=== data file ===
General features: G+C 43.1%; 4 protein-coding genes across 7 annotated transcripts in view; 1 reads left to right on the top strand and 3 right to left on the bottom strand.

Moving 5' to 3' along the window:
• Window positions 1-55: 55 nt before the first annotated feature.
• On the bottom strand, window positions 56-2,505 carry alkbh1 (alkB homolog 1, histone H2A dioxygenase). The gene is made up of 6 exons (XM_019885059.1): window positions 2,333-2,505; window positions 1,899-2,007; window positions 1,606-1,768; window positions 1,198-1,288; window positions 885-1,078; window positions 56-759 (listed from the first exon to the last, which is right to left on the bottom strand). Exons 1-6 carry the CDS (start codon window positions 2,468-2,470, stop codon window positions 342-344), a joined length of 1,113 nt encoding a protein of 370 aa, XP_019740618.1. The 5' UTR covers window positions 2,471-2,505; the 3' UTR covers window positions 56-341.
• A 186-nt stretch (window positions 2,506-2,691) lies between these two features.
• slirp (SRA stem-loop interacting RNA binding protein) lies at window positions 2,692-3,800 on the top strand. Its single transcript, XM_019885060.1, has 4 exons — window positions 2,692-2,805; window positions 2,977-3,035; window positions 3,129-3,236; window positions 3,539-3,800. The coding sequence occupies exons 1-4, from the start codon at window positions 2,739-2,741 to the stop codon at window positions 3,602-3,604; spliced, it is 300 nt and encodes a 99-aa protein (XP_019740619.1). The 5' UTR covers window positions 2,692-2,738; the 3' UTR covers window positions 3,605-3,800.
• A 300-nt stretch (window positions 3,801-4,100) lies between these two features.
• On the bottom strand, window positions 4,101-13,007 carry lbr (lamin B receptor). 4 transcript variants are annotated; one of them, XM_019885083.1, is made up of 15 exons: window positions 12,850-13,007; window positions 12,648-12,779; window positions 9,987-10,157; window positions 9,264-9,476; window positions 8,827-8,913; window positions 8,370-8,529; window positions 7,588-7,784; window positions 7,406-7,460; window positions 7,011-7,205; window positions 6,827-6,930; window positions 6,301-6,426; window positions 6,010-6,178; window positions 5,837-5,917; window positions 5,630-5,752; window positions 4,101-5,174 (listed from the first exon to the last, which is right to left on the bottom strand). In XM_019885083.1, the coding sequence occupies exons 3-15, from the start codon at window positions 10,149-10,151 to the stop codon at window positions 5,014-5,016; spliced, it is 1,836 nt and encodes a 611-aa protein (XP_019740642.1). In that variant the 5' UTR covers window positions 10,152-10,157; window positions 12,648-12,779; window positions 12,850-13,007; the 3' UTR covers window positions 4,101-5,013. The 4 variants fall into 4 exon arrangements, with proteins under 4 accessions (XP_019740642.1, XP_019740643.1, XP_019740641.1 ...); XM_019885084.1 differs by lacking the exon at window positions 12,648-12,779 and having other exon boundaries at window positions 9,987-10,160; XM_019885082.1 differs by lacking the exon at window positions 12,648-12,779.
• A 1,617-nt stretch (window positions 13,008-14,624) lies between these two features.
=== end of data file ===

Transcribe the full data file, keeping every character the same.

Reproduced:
General features: G+C 43.1%; 4 protein-coding genes across 7 annotated transcripts in view; 1 reads left to right on the top strand and 3 right to left on the bottom strand.

Moving 5' to 3' along the window:
• Window positions 1-55: 55 nt before the first annotated feature.
• On the bottom strand, window positions 56-2,505 carry alkbh1 (alkB homolog 1, histone H2A dioxygenase). The gene is made up of 6 exons (XM_019885059.1): window positions 2,333-2,505; window positions 1,899-2,007; window positions 1,606-1,768; window positions 1,198-1,288; window positions 885-1,078; window positions 56-759 (listed from the first exon to the last, which is right to left on the bottom strand). Exons 1-6 carry the CDS (start codon window positions 2,468-2,470, stop codon window positions 342-344), a joined length of 1,113 nt encoding a protein of 370 aa, XP_019740618.1. The 5' UTR covers window positions 2,471-2,505; the 3' UTR covers window positions 56-341.
• A 186-nt stretch (window positions 2,506-2,691) lies between these two features.
• slirp (SRA stem-loop interacting RNA binding protein) lies at window positions 2,692-3,800 on the top strand. Its single transcript, XM_019885060.1, has 4 exons — window positions 2,692-2,805; window positions 2,977-3,035; window positions 3,129-3,236; window positions 3,539-3,800. The coding sequence occupies exons 1-4, from the start codon at window positions 2,739-2,741 to the stop codon at window positions 3,602-3,604; spliced, it is 300 nt and encodes a 99-aa protein (XP_019740619.1). The 5' UTR covers window positions 2,692-2,738; the 3' UTR covers window positions 3,605-3,800.
• A 300-nt stretch (window positions 3,801-4,100) lies between these two features.
• On the bottom strand, window positions 4,101-13,007 carry lbr (lamin B receptor). 4 transcript variants are annotated; one of them, XM_019885083.1, is made up of 15 exons: window positions 12,850-13,007; window positions 12,648-12,779; window positions 9,987-10,157; window positions 9,264-9,476; window positions 8,827-8,913; window positions 8,370-8,529; window positions 7,588-7,784; window positions 7,406-7,460; window positions 7,011-7,205; window positions 6,827-6,930; window positions 6,301-6,426; window positions 6,010-6,178; window positions 5,837-5,917; window positions 5,630-5,752; window positions 4,101-5,174 (listed from the first exon to the last, which is right to left on the bottom strand). In XM_019885083.1, the coding sequence occupies exons 3-15, from the start codon at window positions 10,149-10,151 to the stop codon at window positions 5,014-5,016; spliced, it is 1,836 nt and encodes a 611-aa protein (XP_019740642.1). In that variant the 5' UTR covers window positions 10,152-10,157; window positions 12,648-12,779; window positions 12,850-13,007; the 3' UTR covers window positions 4,101-5,013. The 4 variants fall into 4 exon arrangements, with proteins under 4 accessions (XP_019740642.1, XP_019740643.1, XP_019740641.1 ...); XM_019885084.1 differs by lacking the exon at window positions 12,648-12,779 and having other exon boundaries at window positions 9,987-10,160; XM_019885082.1 differs by lacking the exon at window positions 12,648-12,779.
• A 1,617-nt stretch (window positions 13,008-14,624) lies between these two features.